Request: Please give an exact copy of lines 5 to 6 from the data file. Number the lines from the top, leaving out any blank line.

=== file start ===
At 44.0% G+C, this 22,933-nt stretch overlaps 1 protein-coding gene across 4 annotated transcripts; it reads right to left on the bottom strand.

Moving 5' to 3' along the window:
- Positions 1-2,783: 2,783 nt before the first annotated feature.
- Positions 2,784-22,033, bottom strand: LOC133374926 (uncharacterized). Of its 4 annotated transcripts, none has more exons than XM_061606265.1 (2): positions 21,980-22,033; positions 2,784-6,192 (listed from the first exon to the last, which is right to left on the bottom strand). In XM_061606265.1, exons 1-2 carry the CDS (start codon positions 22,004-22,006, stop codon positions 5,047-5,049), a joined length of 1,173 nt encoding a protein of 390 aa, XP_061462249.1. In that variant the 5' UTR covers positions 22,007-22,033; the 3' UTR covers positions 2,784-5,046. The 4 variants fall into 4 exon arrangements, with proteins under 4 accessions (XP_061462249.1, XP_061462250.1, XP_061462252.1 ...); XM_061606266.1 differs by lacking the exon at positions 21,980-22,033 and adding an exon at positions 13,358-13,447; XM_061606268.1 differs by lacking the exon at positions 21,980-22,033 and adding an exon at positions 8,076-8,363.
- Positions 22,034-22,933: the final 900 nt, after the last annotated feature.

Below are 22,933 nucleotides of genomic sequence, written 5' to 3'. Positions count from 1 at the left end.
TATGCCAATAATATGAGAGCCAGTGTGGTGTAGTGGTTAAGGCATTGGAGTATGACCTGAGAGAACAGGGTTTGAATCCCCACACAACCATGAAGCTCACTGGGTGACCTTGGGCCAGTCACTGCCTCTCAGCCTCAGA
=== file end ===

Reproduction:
- Positions 22,034-22,933: the final 900 nt, after the last annotated feature.

Below are 22,933 nucleotides of genomic sequence, written 5' to 3'. Positions count from 1 at the left end.